Pennington County is seeing a steady rise in arrests for meth, a drug that investigators say is intertwined with other crimes.
There were 893 arrests for meth possession in the county last year, up 20 percent from the previous year, according to the Pennington County Sheriff’s Office 2017 annual report released Monday.
Comparative data shows there’s been an uptick in meth arrests for three consecutive years, with 2017 registering the highest since at least 2012.
“It’s very prevalent that meth is an underlying factor” in a number of crimes within the county, said Capt. Corey Brubakken, head of investigations at the sheriff’s office.
Last year, the county saw a spike in homicides, stolen vehicles and aggravated assaults; at the same time, there was a decline in robberies and thefts.
Sheriff Kevin Thom explained the changes to the “natural ebb and flow” of crimes from year to year.
In 2016, homicides were down compared with 2015, but thefts for the same period were up.
“What you look for, with data, is trends over time, or if there’s a sudden spike one year,” he said Monday.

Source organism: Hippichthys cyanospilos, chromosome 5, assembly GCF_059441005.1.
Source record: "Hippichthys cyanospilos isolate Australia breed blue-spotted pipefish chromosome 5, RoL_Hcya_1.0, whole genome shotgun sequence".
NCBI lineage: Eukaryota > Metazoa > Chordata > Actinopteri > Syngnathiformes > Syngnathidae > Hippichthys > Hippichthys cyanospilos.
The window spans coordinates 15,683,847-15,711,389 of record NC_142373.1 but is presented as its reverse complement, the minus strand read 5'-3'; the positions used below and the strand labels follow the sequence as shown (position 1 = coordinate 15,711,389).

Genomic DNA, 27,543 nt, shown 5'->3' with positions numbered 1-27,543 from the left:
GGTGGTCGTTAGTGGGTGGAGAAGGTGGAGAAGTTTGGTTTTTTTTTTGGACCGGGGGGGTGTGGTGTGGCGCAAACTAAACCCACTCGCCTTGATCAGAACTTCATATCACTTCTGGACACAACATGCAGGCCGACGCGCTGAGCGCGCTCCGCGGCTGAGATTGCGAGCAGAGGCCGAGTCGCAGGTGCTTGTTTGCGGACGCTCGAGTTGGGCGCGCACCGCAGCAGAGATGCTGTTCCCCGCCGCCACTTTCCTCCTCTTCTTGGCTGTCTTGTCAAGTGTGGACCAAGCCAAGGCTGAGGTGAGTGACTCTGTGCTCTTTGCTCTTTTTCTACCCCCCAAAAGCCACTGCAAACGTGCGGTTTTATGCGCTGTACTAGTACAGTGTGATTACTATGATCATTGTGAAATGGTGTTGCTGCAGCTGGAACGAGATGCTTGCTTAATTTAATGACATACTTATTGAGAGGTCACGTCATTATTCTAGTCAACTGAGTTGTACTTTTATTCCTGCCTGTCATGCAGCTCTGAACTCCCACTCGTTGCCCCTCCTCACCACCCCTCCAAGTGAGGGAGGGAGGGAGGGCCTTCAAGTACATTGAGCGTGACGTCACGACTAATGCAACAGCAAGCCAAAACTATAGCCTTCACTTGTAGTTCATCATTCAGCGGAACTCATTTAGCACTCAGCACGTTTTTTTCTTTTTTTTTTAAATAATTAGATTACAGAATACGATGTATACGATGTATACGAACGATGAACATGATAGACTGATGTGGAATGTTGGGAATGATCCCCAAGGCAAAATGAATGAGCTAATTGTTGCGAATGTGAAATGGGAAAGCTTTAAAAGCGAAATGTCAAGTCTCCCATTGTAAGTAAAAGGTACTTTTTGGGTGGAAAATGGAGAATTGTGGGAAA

All seven homicides in 2017 happened in Rapid City.
Rapid City Police Department spokesman Brendyn Medina said a common factor in many of the city’s violent crimes, including killings, is substance abuse of drugs or alcohol.
Deaths in general were also on the rise in the county.
Coroner calls by the sheriff’s office, which serves as county coroner, were up about 20 percent year-on-year, from 309 to 369. The coroner investigates deaths that result from a homicide, accident or suicide, as well as natural deaths that happen outside the care of a medical professional.
Brubakken said he couldn’t identify a specific factor that led to the increase in deaths, but noted that suicides were up to around 28 incidents last year.
The number of reported sexual assaults in the county also rose from 197 to 299, attributed to changes in the reporting process.
Offenses such as sexual contact, which doesn’t constitute rape, are now included in the sexual assault category, Brubakken explained.
The sheriff also highlighted the higher number of calls for service that deputies responded to last year. There were 44,200 compared with 40,200 in 2016.
Thom said this reflected the fact there are now more sheriff’s deputies on the road, the county has a growing population of residents and tourists, and community members are engaged with local law enforcement.
The sheriff's office had a budget of $31.9 million in 2017, which represented 36 percent of the total county budget.